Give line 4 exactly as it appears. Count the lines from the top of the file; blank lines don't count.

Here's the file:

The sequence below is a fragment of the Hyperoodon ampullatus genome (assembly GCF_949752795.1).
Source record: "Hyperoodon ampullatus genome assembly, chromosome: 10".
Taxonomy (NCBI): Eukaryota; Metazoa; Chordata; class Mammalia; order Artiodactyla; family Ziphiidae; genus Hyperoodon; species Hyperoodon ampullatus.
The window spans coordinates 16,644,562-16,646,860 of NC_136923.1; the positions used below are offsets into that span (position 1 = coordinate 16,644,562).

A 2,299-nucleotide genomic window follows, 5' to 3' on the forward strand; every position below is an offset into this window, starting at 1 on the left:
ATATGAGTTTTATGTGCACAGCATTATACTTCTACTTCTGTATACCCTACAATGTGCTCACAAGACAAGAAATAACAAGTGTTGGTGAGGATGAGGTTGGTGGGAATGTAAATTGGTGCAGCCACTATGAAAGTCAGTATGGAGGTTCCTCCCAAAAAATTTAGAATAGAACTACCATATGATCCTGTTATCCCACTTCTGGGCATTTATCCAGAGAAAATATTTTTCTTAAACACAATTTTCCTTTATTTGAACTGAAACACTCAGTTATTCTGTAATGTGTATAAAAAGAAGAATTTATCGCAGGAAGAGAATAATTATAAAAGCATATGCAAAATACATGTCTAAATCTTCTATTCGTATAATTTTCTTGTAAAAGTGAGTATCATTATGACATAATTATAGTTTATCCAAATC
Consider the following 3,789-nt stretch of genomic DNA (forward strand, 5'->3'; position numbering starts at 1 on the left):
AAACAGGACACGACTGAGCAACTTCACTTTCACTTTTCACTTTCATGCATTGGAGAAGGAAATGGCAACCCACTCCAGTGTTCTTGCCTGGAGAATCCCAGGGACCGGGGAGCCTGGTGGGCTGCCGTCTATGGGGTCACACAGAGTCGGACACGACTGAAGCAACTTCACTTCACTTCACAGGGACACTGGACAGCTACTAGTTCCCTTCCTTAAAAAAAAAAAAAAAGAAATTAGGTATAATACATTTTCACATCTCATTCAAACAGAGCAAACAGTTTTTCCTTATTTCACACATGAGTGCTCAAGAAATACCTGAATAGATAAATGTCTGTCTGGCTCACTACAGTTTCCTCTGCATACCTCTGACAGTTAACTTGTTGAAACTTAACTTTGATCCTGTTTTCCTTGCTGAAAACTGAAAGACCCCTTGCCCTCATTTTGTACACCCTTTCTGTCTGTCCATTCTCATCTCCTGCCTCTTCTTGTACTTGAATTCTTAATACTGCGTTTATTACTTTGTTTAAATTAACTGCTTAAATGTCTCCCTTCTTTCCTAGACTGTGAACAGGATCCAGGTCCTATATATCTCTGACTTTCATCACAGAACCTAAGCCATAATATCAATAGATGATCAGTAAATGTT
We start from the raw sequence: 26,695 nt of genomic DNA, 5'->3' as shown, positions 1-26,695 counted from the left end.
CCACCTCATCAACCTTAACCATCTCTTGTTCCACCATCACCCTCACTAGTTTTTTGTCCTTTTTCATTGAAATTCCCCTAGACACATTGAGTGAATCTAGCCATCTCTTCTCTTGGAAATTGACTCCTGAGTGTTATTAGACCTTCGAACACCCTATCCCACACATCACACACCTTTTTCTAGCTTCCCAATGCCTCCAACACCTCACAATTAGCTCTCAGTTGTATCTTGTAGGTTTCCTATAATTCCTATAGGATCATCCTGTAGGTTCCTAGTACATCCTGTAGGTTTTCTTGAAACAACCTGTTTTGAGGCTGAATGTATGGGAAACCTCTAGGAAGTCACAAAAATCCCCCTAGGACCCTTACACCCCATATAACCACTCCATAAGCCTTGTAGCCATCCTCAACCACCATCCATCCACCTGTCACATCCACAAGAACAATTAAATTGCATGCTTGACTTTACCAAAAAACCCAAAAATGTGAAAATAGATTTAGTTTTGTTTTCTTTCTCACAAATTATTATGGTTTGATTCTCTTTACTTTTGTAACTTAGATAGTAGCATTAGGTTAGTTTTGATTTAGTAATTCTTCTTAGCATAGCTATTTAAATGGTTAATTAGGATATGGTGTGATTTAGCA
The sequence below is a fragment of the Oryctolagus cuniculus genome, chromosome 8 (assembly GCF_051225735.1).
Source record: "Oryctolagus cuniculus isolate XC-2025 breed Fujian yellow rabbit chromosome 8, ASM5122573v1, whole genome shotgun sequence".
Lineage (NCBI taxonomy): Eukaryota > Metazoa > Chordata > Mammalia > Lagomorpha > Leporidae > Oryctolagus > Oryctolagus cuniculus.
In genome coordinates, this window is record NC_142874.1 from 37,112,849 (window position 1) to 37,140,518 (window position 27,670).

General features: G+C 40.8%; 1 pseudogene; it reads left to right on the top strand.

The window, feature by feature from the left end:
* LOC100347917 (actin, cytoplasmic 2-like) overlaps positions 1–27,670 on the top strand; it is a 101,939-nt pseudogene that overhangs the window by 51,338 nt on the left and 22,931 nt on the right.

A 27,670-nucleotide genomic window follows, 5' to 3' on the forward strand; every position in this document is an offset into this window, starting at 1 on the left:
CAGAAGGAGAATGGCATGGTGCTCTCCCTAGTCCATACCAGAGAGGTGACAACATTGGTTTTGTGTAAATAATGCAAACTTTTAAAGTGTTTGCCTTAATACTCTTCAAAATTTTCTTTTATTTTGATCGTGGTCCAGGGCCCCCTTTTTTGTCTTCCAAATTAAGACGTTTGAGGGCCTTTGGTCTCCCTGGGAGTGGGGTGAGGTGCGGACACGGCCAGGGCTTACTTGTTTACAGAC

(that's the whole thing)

The window spans coordinates 16,644,562-16,646,860 of NC_136923.1; the positions used below are offsets into that span (position 1 = coordinate 16,644,562).